Photo via Wiki Commons
Now in its 51st year, U.S. Open fever has once again swept the city. Though nowadays it’s all Venus and Djokovic and craft beers and lobster rolls, there’s a long history behind the world-famous event. Here, 6sqft takes a look at how the international tournament made its way from an elite, private club in Newport Rhode Island to Forest Hills’ West Side Tennis Club and finally to its current home in Flushing Meadows-Corona Park, even uncovering a little connection to the 1964 World’s Fair.
All the tennis history right this way
When Sheldon “Shelly” Fireman opened Redeye Grill across from Carnegie Hall 25 years ago, the term “restauranteur” didn’t exist. But by that point, he’d already gained local celebrity status for Greenwich Village’s all-night Hip Bagel and had the foresight to open Cafe Fiorello near recently completed Lincoln Center. Today, Shelly is the CEO of Fireman Hospitality Group, which operates six restaurants in NYC as well as two on the Potomac River in Maryland. And though he can most definitely be called a restauranteur now, Shelly stands out amongst the myriad food influencers in the city. Though his establishments exude an old-school New York charm and certain nostalgia, he has found the formula to withstand the test of time.
After a 2018 kitchen fire, the iconic Redeye Grill reopened in July. We recently sat down to lunch with Shelly to hear more about his story and take a tour of this classic Midtown restaurant.
Have a look around and meet Shelly
Photo of 220 CPS via CityRealty; photo of Sting via Wiki Commons
It’s been three years since rumors surfaced that Sting and wife Trudie Styler were in negotiations to buy an apartment in ultra-exclusive 220 Central Park South. Since then, they sold their nearby 15 Central Park West penthouse for $50 million and reportedly rented a swanky pad at Zaha Hadid’s High Line condo. But now The Real Deal has confirmed those early whispers and reports that the couple has purchased a $66 million penthouse at the Central Park South building, which has become a magnet for high-wealth house hunters after hedge funder Ken Griffin dropped $238 million on a residence there, becoming the most expensive home in the country.
When Cassie Harwood-Jacquet moved to NYC from Adelaide, Australia eight years ago, she thought she’d only stay for a few months. But after scoring a job in a salon (she’d worked as a hairstylist for a decade back home), meeting her husband Matt, and having him move to New York from Paris to continue his career as a menswear designer, she decided to put down roots. Cassie and Matt now have an adorable three-year-old daughter named Fanella Rose and a lovely, family-friendly duplex in Chelsea. To balance her life as a working mom, Cassie set up her own salon, Maison Jacquet, in their apartment. 6sqft recently paid the Jacquets a visit and got a tour of their contemporary, colorful, and comfortable home and chatted with Cassie about raising children in Chelsea, working from home, and how she and Matt decorated their space.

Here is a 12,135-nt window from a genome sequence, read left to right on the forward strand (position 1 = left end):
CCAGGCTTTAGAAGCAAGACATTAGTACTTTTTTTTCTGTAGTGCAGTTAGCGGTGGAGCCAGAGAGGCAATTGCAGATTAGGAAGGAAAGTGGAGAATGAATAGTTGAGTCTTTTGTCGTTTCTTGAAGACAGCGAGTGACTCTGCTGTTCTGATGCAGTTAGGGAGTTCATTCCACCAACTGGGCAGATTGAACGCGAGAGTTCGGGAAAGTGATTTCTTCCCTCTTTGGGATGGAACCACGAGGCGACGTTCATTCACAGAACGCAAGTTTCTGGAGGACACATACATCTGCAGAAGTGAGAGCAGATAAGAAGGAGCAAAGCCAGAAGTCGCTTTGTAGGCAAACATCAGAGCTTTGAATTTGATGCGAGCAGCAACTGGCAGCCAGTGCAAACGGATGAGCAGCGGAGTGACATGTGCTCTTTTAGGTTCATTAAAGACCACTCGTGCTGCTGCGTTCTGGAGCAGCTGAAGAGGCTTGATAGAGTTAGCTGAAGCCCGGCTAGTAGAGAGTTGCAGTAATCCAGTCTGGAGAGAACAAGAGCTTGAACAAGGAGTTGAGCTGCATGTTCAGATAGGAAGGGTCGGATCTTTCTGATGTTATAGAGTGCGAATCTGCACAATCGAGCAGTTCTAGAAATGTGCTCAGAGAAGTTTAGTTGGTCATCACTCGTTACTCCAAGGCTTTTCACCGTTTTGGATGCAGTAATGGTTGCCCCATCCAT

Take the tour and meet Cassie
Photo of Asbury Park’s Convention Hall and boardwalk, via Flickr cc
If you lived along the Jersey Shore in the ’80s and ’90s, Asbury Park was not a place you went. After getting its start in the late 1800s as a summer escape for wealthy residents of NYC and Philly, the 1.6-square-mile town boomed again in the ’50s and ’60s as a grungey, artsy hangout. But after the race riots in the 1970s, the town fell into disrepair and was forgotten by local stakeholders. Fast forward to today, and Asbury is booming–we once aptly described it as “Williamsburg meets Bruce Springsteen-land meets Venice Beach.”
Like many gentrifying/revitalized areas, the change can be attributed to a developer with foresight. In this case, the team at iStar realized the opportunity nine years ago. They now own 35 acres of land in Asbury, including 70 percent of the waterfront, and are investing more than $1 billion in the town. Their projects include the luxury condo Monroe, the renovated Asbury Lanes bowling alley/performance venue, The Asbury Hotel, and, most recently, the Asbury Ocean Club, a hotel-condo hybrid that made headlines for its $1,050/night suite. Unsurprisingly, iStar has received its share of criticism, but that hasn’t stopped New Yorkers from flooding the seaside city in the summertime. Ahead, we delve into the social and cultural landscape of Asbury and talk with iStar’s Brian Cheripka about the lesser-known politics behind their plans, why they decided to invest in Asbury Park, and what we can expect to see in the future.